Kellogg Company filed a lawsuit in a Michigan federal court against the Canadian packaging company in 2011, over allegations its tainted packaging cost the food giant millions of dollars and forced it to issue a nationwide recall of breakfast cereals.
Nausea and diarrhea
It claims FPC supplied defective liners with “offensive characteristics” (taste and odor) that purportedly caused nausea and diarrhea in some Kellogg cereal consumers and forced a “costly nationwide recall” of four company products.
The incident, which attracted global headlines, also saw the company change its packaging formulation for the affected products, according to Kellogg.
The cereal maker alleges violations of Michigan’s Uniform Commercial Code, breach of contract and express and implied indemnification. Alleging damages in excess of $75,000, Kellogg also seeks a declaratory judgment that it is not liable for payment of $3.3m in materials still in the packaging company’s possession or for the $1.04m in defective liners provided to Kellogg.
Speaking in court last week, Law360 reported Chief US District Judge Paul Maloney rejected a bid by IGI to leave the recall suit and said a trier of fact should determine if the wax it sold to FPC, which made the bags, was merchantable and met agreed-upon specifications.
“Questions of fact exist as to whether the wax was merchantable,” said Maloney. “There is also insufficient evidence contained in this motion that the wax complied with Kellogg’s specifications to warrant summary judgment,” and he called for a jury to decide if the cereal maker can prove warranties were breached in the case.
High level of hydrocarbons
Kellogg recalled several varieties of Corn Pops, Froot Loops, Apple Jacks and Honey Smacks in 2010 after consumers complained the cereal was making them ill. Kellogg eventually determined a high level of hydrocarbons in FPC’s cereal liners was the culprit.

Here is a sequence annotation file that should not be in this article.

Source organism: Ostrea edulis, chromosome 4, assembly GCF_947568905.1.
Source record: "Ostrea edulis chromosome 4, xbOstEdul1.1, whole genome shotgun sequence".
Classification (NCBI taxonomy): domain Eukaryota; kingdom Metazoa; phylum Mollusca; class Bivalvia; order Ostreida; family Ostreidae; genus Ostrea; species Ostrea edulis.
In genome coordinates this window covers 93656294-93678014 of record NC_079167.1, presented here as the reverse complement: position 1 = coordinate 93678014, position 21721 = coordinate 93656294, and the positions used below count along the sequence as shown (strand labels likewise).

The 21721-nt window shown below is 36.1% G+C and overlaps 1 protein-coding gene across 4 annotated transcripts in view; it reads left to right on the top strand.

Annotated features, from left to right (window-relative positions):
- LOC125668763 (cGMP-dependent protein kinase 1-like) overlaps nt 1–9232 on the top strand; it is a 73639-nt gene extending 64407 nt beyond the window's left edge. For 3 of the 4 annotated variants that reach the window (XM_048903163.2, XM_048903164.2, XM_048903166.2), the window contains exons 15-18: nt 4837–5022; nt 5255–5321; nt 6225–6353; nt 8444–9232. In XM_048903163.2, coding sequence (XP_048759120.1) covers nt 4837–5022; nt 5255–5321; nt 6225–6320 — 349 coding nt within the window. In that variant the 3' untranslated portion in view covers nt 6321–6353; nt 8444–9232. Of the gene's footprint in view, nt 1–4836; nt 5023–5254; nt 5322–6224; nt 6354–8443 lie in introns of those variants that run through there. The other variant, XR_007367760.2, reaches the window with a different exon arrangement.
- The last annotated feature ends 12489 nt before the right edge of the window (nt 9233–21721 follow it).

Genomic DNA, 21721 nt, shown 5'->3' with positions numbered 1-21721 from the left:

FoodProductionDaily.com was one of the first news websites to name the chemical found in the tainted packaging.
“Kellogg Company has concluded its investigation into the off smells present in the package liners in some of its cereals,” said Adaire Putnam, a company spokeswoman at the time.
“Working with external experts in medicine, toxicology, public health, chemistry and food safety, we identified elevated levels of hydrocarbons, including methyl naphthalene, normally found in the paraffin wax and film in the liners.”
This specific wax is commonly used as a protective coating for foods including cheese, raw fruits and vegetables, and are approved by the FDA, she said.
Kellogg originally filed suit in 2011, claiming it had to issue vouchers to consumers who bought bad cereal, incurred investigation costs in determining the problem, suffered damage to its reputation and had to destroy inventory due to the recall. FPC then filed a third-party suit against IGI.
Ontario Sales Act
The cereals were sold in boxes, but the cereal itself was contained in a liner placed inside each box. The liner comprises paper, foil and wax, and until June was purchased under contract from Ontario, Canada-based FPC, which acquired the raw materials for the liners and then manufactured them.
Having ruled that Canadian law applies to the case, Judge Maloney rejected IGI’s arguments that FPC can’t prevail on its claims because under the Ontario Sales Act (a consumer protection law) a product must be purchased “by description,” whereas FPC purchased wax from IGI using its trade name.
Judge Maloney agreed with FPC’s argument that just because it identified the wax by its trademarked name on a purchase order, that does not prevent it from claiming an implied warranty of fitness. He said there are still factual issues in dispute regarding details of the purchasing agreement between FPC and IGI, so summary judgment is not appropriate.
FPC had argued Kellogg’s specifications that a specific type of wax, Microbond 8067A, be used in the liners negated the implied warranty at issue in the case, and Kellogg did not require any specific testing or create standards for the appropriate level of hydrocarbons in the wax FPC was required to use.
However, Judge Maloney noted problems with the cereal were not caused because of the specific wax itself, since Kellogg asserted it had used that exact type of wax without incident for decades and FPC itself provided liners using it for nearly a year without issue before the recall.
FoodProductionDaily.com contacted Kellogg for further comment but company spokesperson Kris Charles said she could not comment on a case pending litigation.
The hearing continues.